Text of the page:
The TIGHAR site, when not promoting Ric Gillespie’s erroneous Nikumaroro “hypothesis,” is often an excellent source of Earhart-related material, and in its Earhart Project Research Bulletin, “Detective Story,” of July 12, 2007, we find: “After its epic transatlantic flight, the Daily Express was sold to the Soviet Union and used in the search the lost transpolar aviator Sigismund Levinevski. The airplane’s ultimate fate is unknown.”
Once again, the reader should understand that I’m neither promoting nor dismissing Paul Rafford Jr.’s theory, but am presenting it for your information and entertainment. In the big picture, it makes no difference whether Amelia and Fred landed at Mili Atoll in the Daily Express or the original Earhart Electra.
One problem I have with Rafford’s proposed scenario, besides Prymak’s dark signature that appears to preclude its possibility, is that when Paul wrote that the “two airplanes were secretly swapped and the Daily Express was turned over to Pan Am’s mechanics” who then “prepared it for the world flight, never suspecting they were not working on Earhart’s original Electra,” he doesn’t tell us where, when or how the Daily Express was painted with “NR 16020” on and under the wings and tail. This operation would have been necessary if the Pan Am mechanics working on the Daily Express “never suspected” it wasn’t the Earhart bird.
In a recent email, Paul Rafford’s daughter, Lynn, told me her father still believes in the “possibility of a plane switch at Miami, but does not really know what could have happened to the plane that was switched out.” For now, that’s where we’ll have to leave it.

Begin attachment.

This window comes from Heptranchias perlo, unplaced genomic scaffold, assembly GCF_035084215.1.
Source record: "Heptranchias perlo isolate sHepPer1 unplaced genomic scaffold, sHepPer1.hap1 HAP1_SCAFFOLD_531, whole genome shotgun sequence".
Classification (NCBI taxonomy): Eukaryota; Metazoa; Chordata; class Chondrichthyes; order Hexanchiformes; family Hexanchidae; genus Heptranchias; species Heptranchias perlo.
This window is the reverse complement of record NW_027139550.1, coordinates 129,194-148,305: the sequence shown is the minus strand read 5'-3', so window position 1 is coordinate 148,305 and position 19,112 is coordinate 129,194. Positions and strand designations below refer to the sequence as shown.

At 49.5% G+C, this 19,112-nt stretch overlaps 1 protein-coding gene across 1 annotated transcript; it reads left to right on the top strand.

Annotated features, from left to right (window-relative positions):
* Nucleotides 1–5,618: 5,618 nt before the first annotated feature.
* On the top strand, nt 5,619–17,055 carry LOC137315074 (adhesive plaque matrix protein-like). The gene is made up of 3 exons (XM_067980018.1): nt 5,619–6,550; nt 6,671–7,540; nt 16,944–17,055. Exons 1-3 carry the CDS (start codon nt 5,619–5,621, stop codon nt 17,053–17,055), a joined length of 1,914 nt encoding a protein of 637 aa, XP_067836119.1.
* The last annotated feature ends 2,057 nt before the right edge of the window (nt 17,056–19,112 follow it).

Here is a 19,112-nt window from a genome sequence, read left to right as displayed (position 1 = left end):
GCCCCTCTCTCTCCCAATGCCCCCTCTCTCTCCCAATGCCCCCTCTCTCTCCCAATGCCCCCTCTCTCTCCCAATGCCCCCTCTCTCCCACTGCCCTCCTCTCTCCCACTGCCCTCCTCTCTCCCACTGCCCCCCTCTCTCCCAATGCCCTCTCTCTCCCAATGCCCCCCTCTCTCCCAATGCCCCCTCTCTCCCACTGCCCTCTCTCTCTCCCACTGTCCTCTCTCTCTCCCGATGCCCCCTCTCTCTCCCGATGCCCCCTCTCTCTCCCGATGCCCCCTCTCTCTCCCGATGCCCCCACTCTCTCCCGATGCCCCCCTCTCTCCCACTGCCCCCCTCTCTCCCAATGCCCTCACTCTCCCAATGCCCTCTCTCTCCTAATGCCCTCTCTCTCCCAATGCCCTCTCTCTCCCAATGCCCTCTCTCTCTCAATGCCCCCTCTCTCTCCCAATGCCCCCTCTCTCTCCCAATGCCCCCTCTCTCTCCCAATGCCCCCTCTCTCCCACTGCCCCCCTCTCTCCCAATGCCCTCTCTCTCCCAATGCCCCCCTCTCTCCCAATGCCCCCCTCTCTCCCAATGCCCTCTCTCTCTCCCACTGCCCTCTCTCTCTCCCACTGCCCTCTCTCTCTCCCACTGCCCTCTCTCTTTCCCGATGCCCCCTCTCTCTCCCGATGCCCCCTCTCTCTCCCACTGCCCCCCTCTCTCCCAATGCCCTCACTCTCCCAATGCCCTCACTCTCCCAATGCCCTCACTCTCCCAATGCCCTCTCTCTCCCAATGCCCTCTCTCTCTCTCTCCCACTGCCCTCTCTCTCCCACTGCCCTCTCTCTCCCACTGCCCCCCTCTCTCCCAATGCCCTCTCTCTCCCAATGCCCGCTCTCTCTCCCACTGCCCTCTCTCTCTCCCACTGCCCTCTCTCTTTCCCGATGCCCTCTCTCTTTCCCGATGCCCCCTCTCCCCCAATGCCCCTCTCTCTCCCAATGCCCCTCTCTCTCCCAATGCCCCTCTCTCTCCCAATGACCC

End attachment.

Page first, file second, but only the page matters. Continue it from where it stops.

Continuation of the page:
Today we continue our examination of Paul Rafford Jr.’s writings about what might have have transpired during the last hours of Amelia Earhart’s alleged “approach” to Howland Island, as well as other intriguing and controversial ideas he advanced over the years following his retirement from the NASA’s Manned Space Program in 1988.
On Dec. 7, 1991 Paul Rafford was putting the finishing touches on his new piece, “The Amelia Earhart Radio Deception,” which appeared in the March 1992 issue of the Amelia Earhart Society Newsletter. “The theory presented herein represents a major digression from the commonly held belief that Earhart was in the vicinity of Howland Island when her voice was last heard on the air,” he wrote. “It proposes that the radio calls intercepted by the Itasca were actually recorded by Earhart before she left the United States, to be played back at the appropriate time later on by another airplane.”